Though Sarah was quite audacious, and the discovery of the real Sarah Dawson rather unsettling, I have since heard stories from two other writers who have written Civil War books and both of them had strange coincidences occur while writing their books as well. The best story comes from a writer who had written a character and had the character die on a particular day. Some time later she was visiting a graveyard near the setting of her novel only to discover a tombstone with her character’s name. This tombstone listed the day of death as the same day her fictional character died. The third author, upon hearing both of these stories, and who had a story of her own, mused that perhaps there is something about the spirits of those who lived during the Civil War, an unrest perhaps, that makes them want to reach out to those of us writing their stories. I don’t know. That isn’t an area I know much about. But…who knows?
 Now cue Halloween music.
Happy Haunted Halloween!!


P.S. Still Halloween-ish: Check out the new show Grimm on NBC Fridays. Imaginative new mix of detective and fairy tale genres, and filmed here in beautiful Portland, Oregon.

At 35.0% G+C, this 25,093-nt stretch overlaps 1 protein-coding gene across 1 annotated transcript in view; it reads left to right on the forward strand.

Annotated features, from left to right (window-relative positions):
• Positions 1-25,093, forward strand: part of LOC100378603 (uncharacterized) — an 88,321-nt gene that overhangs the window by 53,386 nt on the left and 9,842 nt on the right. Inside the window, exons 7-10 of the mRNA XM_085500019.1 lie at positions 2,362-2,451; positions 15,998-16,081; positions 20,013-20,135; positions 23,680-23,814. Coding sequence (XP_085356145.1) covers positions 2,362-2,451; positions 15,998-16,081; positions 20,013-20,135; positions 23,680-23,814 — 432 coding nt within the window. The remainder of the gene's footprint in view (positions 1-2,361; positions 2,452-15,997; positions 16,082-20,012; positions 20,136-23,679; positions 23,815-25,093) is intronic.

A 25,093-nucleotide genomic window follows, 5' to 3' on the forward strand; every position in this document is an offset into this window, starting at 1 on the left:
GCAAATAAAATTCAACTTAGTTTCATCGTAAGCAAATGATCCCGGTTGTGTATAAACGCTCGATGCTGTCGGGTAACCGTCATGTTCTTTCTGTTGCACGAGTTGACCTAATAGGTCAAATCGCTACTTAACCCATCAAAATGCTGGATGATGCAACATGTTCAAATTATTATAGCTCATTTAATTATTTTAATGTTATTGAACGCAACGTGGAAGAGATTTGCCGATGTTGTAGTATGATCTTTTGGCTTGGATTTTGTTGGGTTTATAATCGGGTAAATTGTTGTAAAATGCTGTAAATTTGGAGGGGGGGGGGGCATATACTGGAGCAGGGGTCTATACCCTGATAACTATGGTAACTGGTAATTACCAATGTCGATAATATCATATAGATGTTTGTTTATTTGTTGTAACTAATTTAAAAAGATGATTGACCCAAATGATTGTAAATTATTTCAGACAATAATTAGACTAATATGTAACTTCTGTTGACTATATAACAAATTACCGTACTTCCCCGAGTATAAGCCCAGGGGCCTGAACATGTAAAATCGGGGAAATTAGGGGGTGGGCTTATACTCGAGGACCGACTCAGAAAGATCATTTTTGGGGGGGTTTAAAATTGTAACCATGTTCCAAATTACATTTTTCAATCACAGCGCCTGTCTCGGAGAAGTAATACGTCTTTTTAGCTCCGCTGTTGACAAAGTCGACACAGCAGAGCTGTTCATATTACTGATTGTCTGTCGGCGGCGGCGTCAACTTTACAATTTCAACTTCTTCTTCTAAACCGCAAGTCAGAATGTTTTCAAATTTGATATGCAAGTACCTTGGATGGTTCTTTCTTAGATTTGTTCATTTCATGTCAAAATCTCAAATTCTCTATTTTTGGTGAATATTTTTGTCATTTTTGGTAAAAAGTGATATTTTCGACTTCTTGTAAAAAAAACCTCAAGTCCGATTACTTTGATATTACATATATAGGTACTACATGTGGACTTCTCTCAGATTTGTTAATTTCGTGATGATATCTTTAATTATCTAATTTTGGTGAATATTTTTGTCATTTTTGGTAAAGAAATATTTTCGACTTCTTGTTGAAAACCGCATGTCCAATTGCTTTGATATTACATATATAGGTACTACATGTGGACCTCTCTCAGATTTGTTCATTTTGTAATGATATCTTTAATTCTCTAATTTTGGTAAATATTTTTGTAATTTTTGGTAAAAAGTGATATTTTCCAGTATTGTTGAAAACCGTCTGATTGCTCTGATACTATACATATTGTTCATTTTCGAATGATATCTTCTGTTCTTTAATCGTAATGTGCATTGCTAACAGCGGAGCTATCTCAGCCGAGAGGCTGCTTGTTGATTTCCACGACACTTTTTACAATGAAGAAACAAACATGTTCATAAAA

Monday, October 24, 2011

Audacious Characters and Coups

So, here I am with a blog, and a new writing obsession, but how did I get here? And most importantly, why now? What happened after all those years of saying I would write to make me actually attempt to do it?
Last March as I was going about life, teaching my little second graders, and being wife and mom, a plot, a full cast of characters, and a setting all took up residence in my imagination and wouldn’t leave me alone. To be honest, some of them had been niggling at the recesses of my imagination for years, but they obviously weren’t ready for their coup until March. But in early March they had me by the throat and were not going to let go. One character even had the audacity to let me know that the name I had chosen for her wasn’t actually her name, but more of that story in a later post. It ends up being right out of the Twilight Zone.